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The Student News Site of Stony Brook University

The Statesman

The Student News Site of Stony Brook University

The Statesman


No. 11 Stony Brook women’s lacrosse routes Dartmouth to open 2024

Midfielder Ellie Masera (right) draws a double team against Dartmouth on Sunday, Feb. 18. Masera tallied a career-high eight goals and 10 points in a season-opening win over the Big Green. COBY NUNBERG/THE STATESMAN

Back like it never left, the No. 11 Stony Brook women’s lacrosse team opened its season in runaway fashion.

On a cold Sunday afternoon at Kenneth P. LaValle Stadium, the Seawolves (1-0) iced the Dartmouth Big Green (0-1) with an 18-11 beatdown. Behind a career-high eight goals and 10 points from midfielder Ellie Masera, Stony Brook set the tone early and often.

Masera sparked a 3-0 run to open the scoring by netting an unassisted goal within the first three minutes of the game. The next two scores were set up by attacker Alex Finn, who manned the X for the Seawolves and dished out assists to fellow attacker Morgan Mitchell and Masera to go up 3-0. Dartmouth scored two of the next three goals to cut Stony Brook’s lead down to 4-2, but the game never got any closer after that.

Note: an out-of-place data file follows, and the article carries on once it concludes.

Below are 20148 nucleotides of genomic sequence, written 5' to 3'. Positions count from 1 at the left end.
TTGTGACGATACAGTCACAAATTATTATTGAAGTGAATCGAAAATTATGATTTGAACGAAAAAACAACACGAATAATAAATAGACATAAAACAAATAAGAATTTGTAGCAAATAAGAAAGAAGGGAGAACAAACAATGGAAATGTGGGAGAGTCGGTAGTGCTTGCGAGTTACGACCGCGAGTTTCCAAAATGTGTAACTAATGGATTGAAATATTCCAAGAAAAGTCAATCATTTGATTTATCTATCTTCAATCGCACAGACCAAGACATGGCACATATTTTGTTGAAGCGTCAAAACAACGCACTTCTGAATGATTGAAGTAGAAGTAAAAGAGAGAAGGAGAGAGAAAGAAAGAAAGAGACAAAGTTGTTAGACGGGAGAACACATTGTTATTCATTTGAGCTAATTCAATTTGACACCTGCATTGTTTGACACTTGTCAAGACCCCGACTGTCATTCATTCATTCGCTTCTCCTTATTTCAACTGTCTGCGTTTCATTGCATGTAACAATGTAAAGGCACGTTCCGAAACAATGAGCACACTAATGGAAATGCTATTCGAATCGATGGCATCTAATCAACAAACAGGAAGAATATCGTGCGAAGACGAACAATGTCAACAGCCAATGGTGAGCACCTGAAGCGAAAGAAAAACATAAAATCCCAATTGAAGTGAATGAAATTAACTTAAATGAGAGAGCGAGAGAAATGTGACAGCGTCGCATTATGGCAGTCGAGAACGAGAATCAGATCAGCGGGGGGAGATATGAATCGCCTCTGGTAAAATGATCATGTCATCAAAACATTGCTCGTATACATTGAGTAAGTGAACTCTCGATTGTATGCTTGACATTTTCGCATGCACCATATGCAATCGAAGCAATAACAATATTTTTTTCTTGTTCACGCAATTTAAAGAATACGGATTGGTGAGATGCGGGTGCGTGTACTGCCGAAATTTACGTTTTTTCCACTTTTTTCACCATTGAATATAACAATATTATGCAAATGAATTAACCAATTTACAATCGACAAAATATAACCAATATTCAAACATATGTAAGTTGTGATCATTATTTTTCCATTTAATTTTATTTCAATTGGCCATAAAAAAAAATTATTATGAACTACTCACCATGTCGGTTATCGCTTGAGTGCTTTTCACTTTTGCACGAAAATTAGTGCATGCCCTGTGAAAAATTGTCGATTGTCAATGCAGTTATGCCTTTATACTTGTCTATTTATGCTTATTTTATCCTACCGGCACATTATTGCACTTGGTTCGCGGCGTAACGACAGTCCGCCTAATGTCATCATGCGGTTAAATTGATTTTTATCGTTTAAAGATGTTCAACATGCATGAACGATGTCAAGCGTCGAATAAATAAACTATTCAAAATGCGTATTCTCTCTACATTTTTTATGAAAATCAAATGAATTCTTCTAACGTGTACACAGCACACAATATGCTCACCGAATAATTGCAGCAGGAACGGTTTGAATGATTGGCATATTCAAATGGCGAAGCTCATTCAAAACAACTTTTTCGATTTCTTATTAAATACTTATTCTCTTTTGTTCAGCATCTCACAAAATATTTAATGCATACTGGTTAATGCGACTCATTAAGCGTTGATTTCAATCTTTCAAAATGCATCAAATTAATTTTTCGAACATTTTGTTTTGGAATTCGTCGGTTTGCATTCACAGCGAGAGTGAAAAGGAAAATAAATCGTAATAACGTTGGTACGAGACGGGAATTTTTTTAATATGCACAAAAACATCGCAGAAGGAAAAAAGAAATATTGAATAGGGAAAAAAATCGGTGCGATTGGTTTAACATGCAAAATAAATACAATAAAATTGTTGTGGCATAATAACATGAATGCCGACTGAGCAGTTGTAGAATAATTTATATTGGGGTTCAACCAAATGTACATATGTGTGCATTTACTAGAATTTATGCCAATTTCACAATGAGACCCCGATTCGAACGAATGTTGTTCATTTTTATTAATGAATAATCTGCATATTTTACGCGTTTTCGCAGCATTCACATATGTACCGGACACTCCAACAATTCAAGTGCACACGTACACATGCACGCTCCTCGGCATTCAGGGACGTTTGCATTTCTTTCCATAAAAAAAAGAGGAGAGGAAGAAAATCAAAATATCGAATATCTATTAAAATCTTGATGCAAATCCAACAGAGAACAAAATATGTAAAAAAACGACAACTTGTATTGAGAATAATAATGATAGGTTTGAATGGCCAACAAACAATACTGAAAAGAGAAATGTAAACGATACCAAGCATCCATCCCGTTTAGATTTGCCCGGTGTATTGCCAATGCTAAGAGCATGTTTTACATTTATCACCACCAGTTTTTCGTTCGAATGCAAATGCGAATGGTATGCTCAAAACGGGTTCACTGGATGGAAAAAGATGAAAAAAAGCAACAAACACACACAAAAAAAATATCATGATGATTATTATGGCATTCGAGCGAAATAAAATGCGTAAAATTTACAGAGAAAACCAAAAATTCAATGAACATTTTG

Attacker Kailyn Hart got hot quickly, answering each of the Big Green’s scores with goals of her own. With the first quarter clock winding down, Masera beat the buzzer by rifling a free-position shot past Dartmouth goalkeeper Gisele Todd to complete an early hat trick and take a 6-2 lead into the second.

Once the next quarter began, the drubbing continued. Masera sandwiched a pair of goals by Hart with two more of her own, all of which were assisted by Finn. The Big Green snapped the Seawolves’ 6-0 run with a goal by midfielder Mia Puccio at the 2:02 mark. However, midfielder Charlotte Verhulst got it right back exactly one minute later with her first goal of the season off a feed from Masera.

Stony Brook went into halftime with the game already out of Dartmouth’s reach. Five goals and an assist by Masera as well as another four scores by Hart saw the Seawolves trotting into the locker rooms up 11-3. Finn assisted on six of the team’s first-half goals and finished the afternoon with a career-high seven helpers.

Head coach Joe Spallina raved about the three stars and their impact on the team.

“For a long time, Kailyn Hart and Ellie Masera have done an incredible job of being the linchpins,” Spallina said in a postgame press conference. “Or righty lefty, Batman and Robin or Superman and Batman. They’re nasty, and they attract the best matchups and usually double teams. For us to bring in Alex Finn — you can see the element to the offense that she adds.”

The Big Green opened the third quarter with a woman-up goal by attacker Fiona O’Keeffe off a dish from Puccio, but Finn and Masera traded places to get it right back. After Masera assisted on Finn’s first goal with Stony Brook, she scored her sixth of the day without any help to give her team a nine-goal lead — its largest of the day.

Over the rest of the third period and through the first three minutes of the fourth, Dartmouth rode a 5-2 run with a pair of goals from attackers Catherine Erb and Katie Elders.